Do benign tumors need to be removed?
In many cases, benign tumors need no treatment. Doctors may simply use “watchful waiting” to make sure they cause no problems. But treatment may be needed if symptoms are a problem. Surgery is a common type of treatment for benign tumors.
Are benign tumors easy to remove?
Dr. Alexandra Gangi: Like all tumors, a benign tumor is a mass of abnormal cells. But unlike malignant (cancerous) tumors, they can’t move into neighboring tissue or spread to other parts of the body. Sometimes they’re surrounded by a protective sac that makes them easy to remove.
Is a benign tumor still cancer?
Benign tumors aren’t cancer. Malignant ones are. Benign tumors grow only in one place. They cannot spread or invade other parts of your body.
What doctor removes benign tumors?
Unlike malignant tumors, a benign tumor is not cancerous and will not spread to other nearby tissues. In many cases, a person with a benign tumor will not suffer significant health effects. If the tumor lies on a critical organ or structure, the oncologist may need to remove or treat it.
How long can you live with a benign tumor?
Rarely are benign tumors untreatable. Survival in children for all brain tumors is about 70%; long-term side effects (for example, vision problems, speech problems, decreased strength) are common. For adults, five-year survival is related to age group, with younger ages (20-44) surviving at about a 50% rate.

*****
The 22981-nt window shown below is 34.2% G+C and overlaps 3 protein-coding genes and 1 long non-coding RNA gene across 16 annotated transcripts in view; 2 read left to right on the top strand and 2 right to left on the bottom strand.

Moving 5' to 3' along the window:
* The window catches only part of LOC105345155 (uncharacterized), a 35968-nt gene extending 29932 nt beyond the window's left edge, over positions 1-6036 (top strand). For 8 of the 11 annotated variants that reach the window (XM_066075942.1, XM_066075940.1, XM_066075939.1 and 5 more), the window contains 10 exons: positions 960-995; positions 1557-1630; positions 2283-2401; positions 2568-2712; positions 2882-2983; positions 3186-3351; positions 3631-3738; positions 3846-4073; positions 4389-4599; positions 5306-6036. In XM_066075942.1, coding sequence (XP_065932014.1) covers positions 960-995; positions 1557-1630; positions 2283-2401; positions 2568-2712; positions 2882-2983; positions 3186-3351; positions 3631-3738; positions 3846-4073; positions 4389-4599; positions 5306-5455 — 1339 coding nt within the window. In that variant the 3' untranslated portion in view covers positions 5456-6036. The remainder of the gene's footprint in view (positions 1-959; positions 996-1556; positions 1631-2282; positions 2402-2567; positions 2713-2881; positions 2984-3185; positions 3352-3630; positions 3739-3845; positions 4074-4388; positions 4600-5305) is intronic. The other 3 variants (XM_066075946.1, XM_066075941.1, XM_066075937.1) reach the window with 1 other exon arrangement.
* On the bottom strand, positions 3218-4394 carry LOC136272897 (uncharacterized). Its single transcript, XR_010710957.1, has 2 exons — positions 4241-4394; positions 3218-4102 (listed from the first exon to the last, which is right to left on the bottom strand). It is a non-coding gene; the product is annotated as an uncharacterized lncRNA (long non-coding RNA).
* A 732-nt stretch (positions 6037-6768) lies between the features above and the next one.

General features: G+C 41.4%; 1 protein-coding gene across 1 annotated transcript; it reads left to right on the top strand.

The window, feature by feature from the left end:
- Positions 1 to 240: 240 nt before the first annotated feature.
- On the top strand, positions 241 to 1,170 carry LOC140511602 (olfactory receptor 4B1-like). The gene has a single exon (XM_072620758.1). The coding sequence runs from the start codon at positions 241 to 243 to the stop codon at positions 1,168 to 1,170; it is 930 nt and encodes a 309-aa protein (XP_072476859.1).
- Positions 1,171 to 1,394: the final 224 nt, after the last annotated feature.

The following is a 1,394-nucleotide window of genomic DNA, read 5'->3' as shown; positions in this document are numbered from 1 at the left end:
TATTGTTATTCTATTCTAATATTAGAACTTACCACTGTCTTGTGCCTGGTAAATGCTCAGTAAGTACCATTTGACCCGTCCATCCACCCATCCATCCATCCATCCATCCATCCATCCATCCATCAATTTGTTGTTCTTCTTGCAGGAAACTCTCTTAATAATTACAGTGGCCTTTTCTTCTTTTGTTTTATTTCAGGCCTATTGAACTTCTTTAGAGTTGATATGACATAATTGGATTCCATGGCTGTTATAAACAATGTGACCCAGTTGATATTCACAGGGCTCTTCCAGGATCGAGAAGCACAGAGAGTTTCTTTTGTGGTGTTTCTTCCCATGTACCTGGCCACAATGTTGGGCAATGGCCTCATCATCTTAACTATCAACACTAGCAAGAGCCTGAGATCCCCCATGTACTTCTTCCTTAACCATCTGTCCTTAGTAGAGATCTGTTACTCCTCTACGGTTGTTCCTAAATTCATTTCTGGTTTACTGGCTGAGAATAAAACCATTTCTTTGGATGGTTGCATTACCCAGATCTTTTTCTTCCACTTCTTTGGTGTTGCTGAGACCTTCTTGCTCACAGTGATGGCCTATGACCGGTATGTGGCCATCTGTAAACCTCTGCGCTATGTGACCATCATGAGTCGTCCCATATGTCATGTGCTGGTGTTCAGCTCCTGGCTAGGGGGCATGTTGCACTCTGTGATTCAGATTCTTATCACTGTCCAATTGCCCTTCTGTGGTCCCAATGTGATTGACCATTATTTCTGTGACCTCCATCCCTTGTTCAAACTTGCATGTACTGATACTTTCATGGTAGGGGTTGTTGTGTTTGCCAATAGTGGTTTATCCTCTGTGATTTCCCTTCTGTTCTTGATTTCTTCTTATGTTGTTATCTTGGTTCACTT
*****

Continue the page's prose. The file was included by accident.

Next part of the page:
Are benign tumors hard or soft?
They can feel firm or soft. Benign masses are more likely to be painful to the touch, such as with an abscess. Benign tumors also tend to grow more slowly, and many are smaller than 5 cm (2 inches) at their longest point. Sarcomas (cancerous growths) more often are painless.
Do benign tumors grow fast?
Benign tumors tend to grow slowly and have distinct borders. Benign tumors are not usually problematic. However, they can become large and compress structures nearby, causing pain or other medical complications.
Is benign cancer good or bad?
Most benign tumors are not harmful, and they are unlikely to affect other parts of the body. However, they can cause pain or other problems if they press against nerves or blood vessels or if they trigger the overproduction of hormones, as in the endocrine system.